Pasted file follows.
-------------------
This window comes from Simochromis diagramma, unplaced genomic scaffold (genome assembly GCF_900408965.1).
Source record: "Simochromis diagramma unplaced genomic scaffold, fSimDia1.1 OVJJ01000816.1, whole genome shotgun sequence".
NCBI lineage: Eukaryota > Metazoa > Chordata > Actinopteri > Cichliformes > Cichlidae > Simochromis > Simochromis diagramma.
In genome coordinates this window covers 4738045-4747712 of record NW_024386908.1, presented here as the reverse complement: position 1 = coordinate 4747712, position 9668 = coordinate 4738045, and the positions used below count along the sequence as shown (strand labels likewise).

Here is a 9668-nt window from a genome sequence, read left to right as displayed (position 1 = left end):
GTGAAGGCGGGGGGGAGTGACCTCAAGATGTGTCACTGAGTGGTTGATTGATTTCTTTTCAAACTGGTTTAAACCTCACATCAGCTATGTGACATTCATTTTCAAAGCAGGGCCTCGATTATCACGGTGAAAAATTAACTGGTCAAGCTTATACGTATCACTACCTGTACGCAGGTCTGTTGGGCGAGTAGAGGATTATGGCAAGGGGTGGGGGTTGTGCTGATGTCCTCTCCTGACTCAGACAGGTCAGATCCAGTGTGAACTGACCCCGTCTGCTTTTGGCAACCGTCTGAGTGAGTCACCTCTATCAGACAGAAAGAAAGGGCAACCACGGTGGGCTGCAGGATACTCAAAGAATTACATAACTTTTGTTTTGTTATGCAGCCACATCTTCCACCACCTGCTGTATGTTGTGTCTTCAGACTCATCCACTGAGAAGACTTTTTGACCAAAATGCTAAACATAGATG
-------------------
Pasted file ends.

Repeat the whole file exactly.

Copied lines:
This window comes from Simochromis diagramma, unplaced genomic scaffold (genome assembly GCF_900408965.1).
Source record: "Simochromis diagramma unplaced genomic scaffold, fSimDia1.1 OVJJ01000816.1, whole genome shotgun sequence".
NCBI lineage: Eukaryota > Metazoa > Chordata > Actinopteri > Cichliformes > Cichlidae > Simochromis > Simochromis diagramma.
In genome coordinates this window covers 4738045-4747712 of record NW_024386908.1, presented here as the reverse complement: position 1 = coordinate 4747712, position 9668 = coordinate 4738045, and the positions used below count along the sequence as shown (strand labels likewise).

Here is a 9668-nt window from a genome sequence, read left to right as displayed (position 1 = left end):
GTGAAGGCGGGGGGGAGTGACCTCAAGATGTGTCACTGAGTGGTTGATTGATTTCTTTTCAAACTGGTTTAAACCTCACATCAGCTATGTGACATTCATTTTCAAAGCAGGGCCTCGATTATCACGGTGAAAAATTAACTGGTCAAGCTTATACGTATCACTACCTGTACGCAGGTCTGTTGGGCGAGTAGAGGATTATGGCAAGGGGTGGGGGTTGTGCTGATGTCCTCTCCTGACTCAGACAGGTCAGATCCAGTGTGAACTGACCCCGTCTGCTTTTGGCAACCGTCTGAGTGAGTCACCTCTATCAGACAGAAAGAAAGGGCAACCACGGTGGGCTGCAGGATACTCAAAGAATTACATAACTTTTGTTTTGTTATGCAGCCACATCTTCCACCACCTGCTGTATGTTGTGTCTTCAGACTCATCCACTGAGAAGACTTTTTGACCAAAATGCTAAACATAGATG